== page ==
Friday, 24 September 2010

Imaginary media -- on chapter 2 of the book

I am at the moment writing chapter 2 for the new Media Archaeology book (the first one, already finished, that we co-edited with Erkki Huhtamo and that features a range of excitign articles from such top writers as Thomas Elsaesser, Wendy Chun, Wolfgang Ernst, Machiko Kusahara, Claus Pias, Jeffrey Sconce, lots of others, and afterword from Vivian Sobchak is now promised to be out in Spring 2011 -- see the University of California Press page for the book.)

Chapter 2 focuses on "imaginary media research" and its idea can be summed up here as follows:

Imaginary media research (so well summed up by Eric Kluitenberg's edited book Book of Imaginary Media in 2006) has to a large extent focused on a) media imagined, non-existent, but worthy of exploration in terms of how it can reinvigorate current media cultural design and debates or b) the dreamworlds surrounding media and tech, the way they get invested with weird desires, social constructions, articulations with human worlds of politics and meanings (Zoe Beloff's media archaeological art being one of the best examples of such) but also, and this is the insight I aim to bring in: it is c) a shorthand for what could be addressed as the non-human side of technical media; the fact that technical media non-solid (or summons non-solid worlds), non-phenomenological (electromagnetic fields, high level mathematics, speeds beyond human comprehension, etc) and because of that ephemeral nature it is often described with language of the fabulous, spectacular. Hence, imaginary media is tightly interlinked with non-human technical media especially since early 19th-century, and this materialist notion of imaginary media also detaches from e.g. Zielinski's more poetic vision. It does not mean a valorization in one direction or the other, but points towards how imaginary media research can extend to new directions, to thinking "imaginary" as less Lacanian (providing dreamworlds of unified bodies, as in reference to Lacan's tripartite functioning of the psyche as Real, Imaginary, and Symbolic) but as an affordance for the new --- to think media anew, and in weird places, in weird bodies.

Was my Insect Media already a work of imaginary media in this sense?

Tuesday, 21 September 2010

Nam June Paik's television - back and forth

Admired today Nam June Paik's funny Robot K456 at the Hamburger Bahnhof museum in Berlin, and took these two pictures of his early television work --- the one front, and the one more media archaeologically the back. Diagrammatics.

Sunday, 19 September 2010

Sonic Archaeology in the Creative Technologies Review

The most recent episode of our Creative Technologies Review podcast with Julio D'Escrivan features among other themes the sonic archaeology work by Shintaro Miyazaki and the Berlin placed project at the Institute for Algorhythmics - an artist collective interested in sound, technology and the electromagnetic sphere...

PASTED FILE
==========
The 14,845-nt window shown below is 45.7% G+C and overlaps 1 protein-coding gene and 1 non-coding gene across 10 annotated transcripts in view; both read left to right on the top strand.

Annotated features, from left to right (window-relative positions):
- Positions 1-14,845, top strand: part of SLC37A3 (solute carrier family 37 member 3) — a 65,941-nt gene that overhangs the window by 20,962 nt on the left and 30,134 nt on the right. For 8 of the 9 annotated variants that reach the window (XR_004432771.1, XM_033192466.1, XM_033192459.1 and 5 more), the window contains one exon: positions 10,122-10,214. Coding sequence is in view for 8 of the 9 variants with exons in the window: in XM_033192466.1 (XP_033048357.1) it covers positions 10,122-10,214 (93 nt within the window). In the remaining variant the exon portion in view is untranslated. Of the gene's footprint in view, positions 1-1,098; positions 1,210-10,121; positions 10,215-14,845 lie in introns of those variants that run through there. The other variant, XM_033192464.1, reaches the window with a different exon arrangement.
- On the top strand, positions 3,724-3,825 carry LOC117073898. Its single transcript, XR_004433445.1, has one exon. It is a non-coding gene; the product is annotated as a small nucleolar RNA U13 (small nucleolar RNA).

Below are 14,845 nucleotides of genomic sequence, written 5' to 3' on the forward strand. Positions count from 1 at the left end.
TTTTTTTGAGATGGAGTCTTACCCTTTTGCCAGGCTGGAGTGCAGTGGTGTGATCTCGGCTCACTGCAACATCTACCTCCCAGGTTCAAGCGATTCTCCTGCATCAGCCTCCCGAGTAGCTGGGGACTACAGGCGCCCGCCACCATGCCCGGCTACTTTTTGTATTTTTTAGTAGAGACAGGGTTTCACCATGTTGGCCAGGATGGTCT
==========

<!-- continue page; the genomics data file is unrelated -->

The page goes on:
Listen to podcast here and read more on Sonic Archaeology.

Thursday, 9 September 2010

Voice analysis and visualisation circa 1900

At times haunted by a spirit of curiosity ("just because it is interesting"), media archaeological work has not always succeeded in justifying its relevance to wider questions concerning the "why" question of historical inquiry. Yet, I myself will post something...interesting -- just for the sake of curiosity.
Found today, "the tonograph", a small, mobile instrument for analysis and visualisation of sound. The horn-like instrument both produces the sound and also "paints" the voice on the membrane at the end of the horn, which then can be photographed. As is described in La Science curieuse et amusante (by Faideau, published in Paris, 1902 - also the source of the images, pp. 79 and 80), not only the voice but the inscription is beautiful... naturally, there was much analysis and graphical representation of such phenomena as sounds as well as movements during that time and much earlier, but still, an interesting mobile object that links to later avant-garde fascination with sounds that can be seen.

Monday, 6 September 2010

A crowd sourcing request

The current book I am writing on media archaeology is supposed to fit into MA and PhD related course curricula -- hence I am juggling between trying to give a sense of key debates and directions as well as offering new insights to how media archaeology is developing -- and should develop. I am of course myself fixed to my own thoughts, which include that media archaeology should develop a stronger, more explicit notion of the archive and the change in regimes of memory (an area Wolfgang Ernst has been active in), take into account current emphasis on software cultures as well as distributed cognition and work one's way backwards from these "not-solely-optical" regimes, write a more materialist theoretical base for media archaeology --- and inspired by Garnet Hertz and our recent exchanges, articulate a solid practice-oriented base for media archaeological art methods.

Yet, in addition I would be keen to hear your opinions --- hence this crowd sourcing request:

- what do you think media archaeology has been missing, and what should be included when mapping future directions for media archaeology?
- what do you consider as key sources, books, resources for media archaeology?